Shannon Odelberg

Assistant Professor of Neurobiology and Anatomy and of Internal medicine

Shannon Odelberg

B.S. Weber State University

Ph.D. Virginia Commonwealth University

Research

References

odelberg@genetics.utah.edu

Shannon Odelberg's Lab Page

Research

Newts have the remarkable ability to regenerate several anatomical structures and organs including their limbs, spinal cords, hearts, tails, retinas, lenses, optic nerves, intestines, and upper and lower jaws. Many of the progenitor cells that are required for regeneration are created de novo by the dedifferentiation of mature cells located near the site of injury. This degree of cellular plasticity is unique to organisms with marked regenerative abilities and is not observed in mammals. My laboratory is interested in identifying the genes that regulate cellular plasticity with the hope of someday applying this knowledge to enhance the regenerative capacity in mammals. We are currently focusing our efforts on identifying the genes that regulate limb and spinal cord regeneration.

We have found that proteins present in regenerating newt limbs, but absent in intact limbs, can induce both newt and mouse myotubes to dedifferentiate. These results indicate that the intracellular signaling pathways controlling dedifferentiation are intact in at least some mammalian cells and suggest that the lack of cellular plasticity in mammals may be due to the absence of extracellular signals capable of initiating the dedifferentiation process. In an effort to identify these extracellular signals, we have performed differential expression analyses between regenerating and intact newt limbs and have cloned the full-length open reading frames of more than 130 upregulated genes.

Based on this initial screen, we have focused our efforts on two classes of extracellular proteins that are excellent candidates for initiating dedifferentiation: 1) matrix metalloproteinases (MMPs) and 2) cytokines. Inhibition of MMP function leads to abnormal limb regenerates, suggesting that MMPs are required for normal limb regeneration. My laboratory is actively involved in identifying which MMPs are required for limb regeneration and in elucidating the biochemical and cellular mechanisms of MMP function during limb regeneration. We have also identified several putative cytokine genes that are upregulated during the initial stages of limb regeneration, and we are testing these genes for function using a variety of cell culture assays. Methods for assessing the function of candidate genes in vivo are being developed, including inducible transgene expression and knockdown of gene expression in newt limbs.

An adult newt can also regenerate its spinal cord following either complete transection or ablation. Two cellular responses are thought to be critical for newt spinal cord regeneration: 1) a robust and controlled ependymal cell response and 2) axon regrowth through special channels formed by cytoplasmic processes that extend from the basal ends of the ependymal cells to the pia mater. In addition, the lack of a glial scar at the lesion site allows the regenerating axons to grow through the lesion and make the appropriate connections for functional recovery. We have identified several candidate genes that are upregulated during newt spinal cord regeneration and might function to induce the ependymal cell response, promote axon regrowth, or prevent glial scar formation. We are currently assessing the function of these candidate genes in the regenerative process..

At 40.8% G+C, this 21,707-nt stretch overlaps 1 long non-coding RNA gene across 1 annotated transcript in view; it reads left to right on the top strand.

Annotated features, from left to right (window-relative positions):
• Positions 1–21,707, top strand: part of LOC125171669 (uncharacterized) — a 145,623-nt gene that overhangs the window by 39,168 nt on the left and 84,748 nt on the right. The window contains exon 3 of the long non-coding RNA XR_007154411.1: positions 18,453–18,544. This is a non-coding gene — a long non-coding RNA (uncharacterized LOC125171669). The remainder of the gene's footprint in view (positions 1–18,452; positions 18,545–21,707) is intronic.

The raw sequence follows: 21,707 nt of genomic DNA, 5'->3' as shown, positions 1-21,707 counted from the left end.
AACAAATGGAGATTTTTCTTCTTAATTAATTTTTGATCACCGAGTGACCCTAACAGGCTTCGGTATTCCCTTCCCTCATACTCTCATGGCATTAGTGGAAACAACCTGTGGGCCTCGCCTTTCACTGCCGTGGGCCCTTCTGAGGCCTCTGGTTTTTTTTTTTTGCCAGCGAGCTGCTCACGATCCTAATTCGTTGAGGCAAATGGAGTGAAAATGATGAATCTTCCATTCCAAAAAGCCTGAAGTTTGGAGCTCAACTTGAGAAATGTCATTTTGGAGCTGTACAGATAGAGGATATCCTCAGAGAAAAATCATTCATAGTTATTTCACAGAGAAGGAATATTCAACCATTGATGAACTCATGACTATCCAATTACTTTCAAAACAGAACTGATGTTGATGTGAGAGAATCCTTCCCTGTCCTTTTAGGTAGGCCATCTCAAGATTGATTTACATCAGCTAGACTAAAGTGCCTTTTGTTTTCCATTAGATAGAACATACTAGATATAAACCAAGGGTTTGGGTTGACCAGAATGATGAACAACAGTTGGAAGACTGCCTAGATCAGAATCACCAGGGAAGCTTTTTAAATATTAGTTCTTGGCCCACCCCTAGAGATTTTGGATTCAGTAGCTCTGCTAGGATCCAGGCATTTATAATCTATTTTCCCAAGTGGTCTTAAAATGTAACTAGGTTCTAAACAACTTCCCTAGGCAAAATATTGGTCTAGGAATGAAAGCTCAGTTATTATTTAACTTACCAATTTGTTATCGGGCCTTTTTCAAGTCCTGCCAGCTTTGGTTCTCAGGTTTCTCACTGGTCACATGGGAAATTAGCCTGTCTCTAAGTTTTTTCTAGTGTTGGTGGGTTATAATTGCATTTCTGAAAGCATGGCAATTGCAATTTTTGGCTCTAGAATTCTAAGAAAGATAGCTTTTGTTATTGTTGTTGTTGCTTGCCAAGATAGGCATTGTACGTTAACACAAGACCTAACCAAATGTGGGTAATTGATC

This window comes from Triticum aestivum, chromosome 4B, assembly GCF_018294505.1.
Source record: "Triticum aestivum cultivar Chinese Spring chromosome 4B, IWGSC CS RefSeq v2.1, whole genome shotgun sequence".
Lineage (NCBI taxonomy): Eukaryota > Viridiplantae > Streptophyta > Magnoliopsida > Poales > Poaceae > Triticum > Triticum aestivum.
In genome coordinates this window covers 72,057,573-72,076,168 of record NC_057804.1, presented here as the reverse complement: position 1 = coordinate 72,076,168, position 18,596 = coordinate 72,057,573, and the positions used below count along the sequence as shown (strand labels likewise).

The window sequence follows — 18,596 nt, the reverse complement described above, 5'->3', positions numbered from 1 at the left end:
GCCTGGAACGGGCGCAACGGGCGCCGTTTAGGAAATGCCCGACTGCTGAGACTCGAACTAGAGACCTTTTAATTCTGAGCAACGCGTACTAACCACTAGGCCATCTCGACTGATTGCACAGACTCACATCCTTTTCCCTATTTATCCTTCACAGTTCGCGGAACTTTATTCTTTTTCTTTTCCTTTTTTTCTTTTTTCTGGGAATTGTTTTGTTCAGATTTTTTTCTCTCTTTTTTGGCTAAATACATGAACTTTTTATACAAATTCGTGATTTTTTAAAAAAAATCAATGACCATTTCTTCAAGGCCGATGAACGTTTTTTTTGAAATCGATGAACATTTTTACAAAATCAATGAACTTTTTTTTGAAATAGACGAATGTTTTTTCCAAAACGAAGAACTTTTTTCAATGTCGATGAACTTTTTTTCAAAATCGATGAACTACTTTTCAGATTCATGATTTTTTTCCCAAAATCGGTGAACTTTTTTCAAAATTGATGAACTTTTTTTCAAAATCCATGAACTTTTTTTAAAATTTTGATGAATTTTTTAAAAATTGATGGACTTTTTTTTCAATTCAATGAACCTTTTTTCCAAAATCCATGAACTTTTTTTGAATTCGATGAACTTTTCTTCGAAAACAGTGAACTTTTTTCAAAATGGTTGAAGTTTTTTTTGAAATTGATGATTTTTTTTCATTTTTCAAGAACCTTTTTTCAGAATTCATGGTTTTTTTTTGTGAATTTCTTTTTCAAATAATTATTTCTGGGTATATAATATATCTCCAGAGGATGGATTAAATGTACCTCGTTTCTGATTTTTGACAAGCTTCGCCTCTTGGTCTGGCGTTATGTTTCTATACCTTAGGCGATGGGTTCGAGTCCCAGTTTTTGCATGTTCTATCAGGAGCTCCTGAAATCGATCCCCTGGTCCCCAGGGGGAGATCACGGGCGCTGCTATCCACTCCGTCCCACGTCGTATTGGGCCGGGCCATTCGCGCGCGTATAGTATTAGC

Odelberg Figure

Newt limb and spinal cord regeneration. Left panel. An adult newt forelimb regenerates in 7-10 weeks following amputation through the stylopod. Right panel. An adult newt can regenerate a completely transected spinal cord and regain function in less than 10 weeks. Arrow indicates lesion site (shown as a gap in the middle photograph) that contains regenerated neural tissue at 10 weeks post-injury.

References

1. Atkinson DL, Stevenson TJ, Park EJ, Riedy MD, Milash B, Odelberg SJ (2006) Cellular electroporation induces dedifferentiation in intact newt limbs.  Dev Biol 299:257-271

2. Stevenson TJ, Vinarsky V, Atkinson DL, Keating MT, Odelberg SJ (2006) Tissue inhibitor of metalloproteinase 1 regulates matrix metalloproteinase activity during newt limb regeneration.  Dev Dyn 235:606-616

3. Vinarsky V, Atkinson DL, Stevenson TJ, Keating MT, Odelberg SJ (2005) Normal newt limb regeneration requires matrix metalloproteinase function.  Dev Biol 279:86-98

4. Odelberg SJ (2005) Cellular plasticity in vertebrate regeneration.  Anat Rec B New Anat 287:25-35

5. Odelberg SJ (2004) Unraveling the molecular basis for regenerative cellular plasticity.  PLoS Biol 2:1068-1071

6. Odelberg SJ (2002) Inducing cellular dedifferentiation: a potential method for enhancing endogenous regeneration in mammals.  Sem Cell Devel Biol 13:335-343

7. McGann CJ, Odelberg SJ, Keating MT (2001) Mammalian myotube dedifferentiation induced by newt regeneration extract.  Proc Natl Acad Sci USA 98:13699-13704

8. Odelberg SJ, Kollhoff A, Keating MT (2000) Dedifferentiation of mammalian myotubes induced by msx1.  Cell 103:1099-1109